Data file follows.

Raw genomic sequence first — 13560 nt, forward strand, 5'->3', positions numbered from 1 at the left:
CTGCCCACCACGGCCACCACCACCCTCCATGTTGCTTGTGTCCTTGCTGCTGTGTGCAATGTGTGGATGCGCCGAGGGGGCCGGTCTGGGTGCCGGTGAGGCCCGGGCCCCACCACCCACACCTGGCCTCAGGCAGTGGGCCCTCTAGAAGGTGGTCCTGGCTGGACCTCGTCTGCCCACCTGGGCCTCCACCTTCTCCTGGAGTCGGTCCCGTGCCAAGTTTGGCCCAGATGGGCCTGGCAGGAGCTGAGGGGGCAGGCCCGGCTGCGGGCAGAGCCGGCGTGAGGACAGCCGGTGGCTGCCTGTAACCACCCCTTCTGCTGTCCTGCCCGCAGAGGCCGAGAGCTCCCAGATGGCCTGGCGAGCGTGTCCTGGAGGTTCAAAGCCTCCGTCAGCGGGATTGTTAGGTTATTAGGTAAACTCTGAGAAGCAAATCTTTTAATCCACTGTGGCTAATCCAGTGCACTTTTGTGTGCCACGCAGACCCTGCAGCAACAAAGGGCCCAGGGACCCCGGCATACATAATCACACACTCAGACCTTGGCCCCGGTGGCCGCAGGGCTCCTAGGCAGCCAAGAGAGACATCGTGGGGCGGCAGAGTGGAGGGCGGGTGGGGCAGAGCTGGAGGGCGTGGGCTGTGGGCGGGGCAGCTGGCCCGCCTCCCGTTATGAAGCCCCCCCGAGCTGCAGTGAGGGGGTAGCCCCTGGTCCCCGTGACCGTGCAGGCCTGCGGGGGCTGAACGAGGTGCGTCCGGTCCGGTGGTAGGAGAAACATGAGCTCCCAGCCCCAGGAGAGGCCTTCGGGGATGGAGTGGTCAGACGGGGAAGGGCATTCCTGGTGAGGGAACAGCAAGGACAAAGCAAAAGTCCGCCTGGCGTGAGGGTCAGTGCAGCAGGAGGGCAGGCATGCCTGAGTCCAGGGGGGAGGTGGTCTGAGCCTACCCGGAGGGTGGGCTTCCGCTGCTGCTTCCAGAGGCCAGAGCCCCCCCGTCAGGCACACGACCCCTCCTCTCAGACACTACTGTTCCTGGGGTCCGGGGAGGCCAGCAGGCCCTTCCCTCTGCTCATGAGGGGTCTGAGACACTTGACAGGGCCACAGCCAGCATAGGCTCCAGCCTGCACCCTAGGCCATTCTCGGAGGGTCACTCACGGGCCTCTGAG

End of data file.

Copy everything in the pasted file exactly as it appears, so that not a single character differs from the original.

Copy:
Raw genomic sequence first — 13560 nt, forward strand, 5'->3', positions numbered from 1 at the left:
CTGCCCACCACGGCCACCACCACCCTCCATGTTGCTTGTGTCCTTGCTGCTGTGTGCAATGTGTGGATGCGCCGAGGGGGCCGGTCTGGGTGCCGGTGAGGCCCGGGCCCCACCACCCACACCTGGCCTCAGGCAGTGGGCCCTCTAGAAGGTGGTCCTGGCTGGACCTCGTCTGCCCACCTGGGCCTCCACCTTCTCCTGGAGTCGGTCCCGTGCCAAGTTTGGCCCAGATGGGCCTGGCAGGAGCTGAGGGGGCAGGCCCGGCTGCGGGCAGAGCCGGCGTGAGGACAGCCGGTGGCTGCCTGTAACCACCCCTTCTGCTGTCCTGCCCGCAGAGGCCGAGAGCTCCCAGATGGCCTGGCGAGCGTGTCCTGGAGGTTCAAAGCCTCCGTCAGCGGGATTGTTAGGTTATTAGGTAAACTCTGAGAAGCAAATCTTTTAATCCACTGTGGCTAATCCAGTGCACTTTTGTGTGCCACGCAGACCCTGCAGCAACAAAGGGCCCAGGGACCCCGGCATACATAATCACACACTCAGACCTTGGCCCCGGTGGCCGCAGGGCTCCTAGGCAGCCAAGAGAGACATCGTGGGGCGGCAGAGTGGAGGGCGGGTGGGGCAGAGCTGGAGGGCGTGGGCTGTGGGCGGGGCAGCTGGCCCGCCTCCCGTTATGAAGCCCCCCCGAGCTGCAGTGAGGGGGTAGCCCCTGGTCCCCGTGACCGTGCAGGCCTGCGGGGGCTGAACGAGGTGCGTCCGGTCCGGTGGTAGGAGAAACATGAGCTCCCAGCCCCAGGAGAGGCCTTCGGGGATGGAGTGGTCAGACGGGGAAGGGCATTCCTGGTGAGGGAACAGCAAGGACAAAGCAAAAGTCCGCCTGGCGTGAGGGTCAGTGCAGCAGGAGGGCAGGCATGCCTGAGTCCAGGGGGGAGGTGGTCTGAGCCTACCCGGAGGGTGGGCTTCCGCTGCTGCTTCCAGAGGCCAGAGCCCCCCCGTCAGGCACACGACCCCTCCTCTCAGACACTACTGTTCCTGGGGTCCGGGGAGGCCAGCAGGCCCTTCCCTCTGCTCATGAGGGGTCTGAGACACTTGACAGGGCCACAGCCAGCATAGGCTCCAGCCTGCACCCTAGGCCATTCTCGGAGGGTCACTCACGGGCCTCTGAG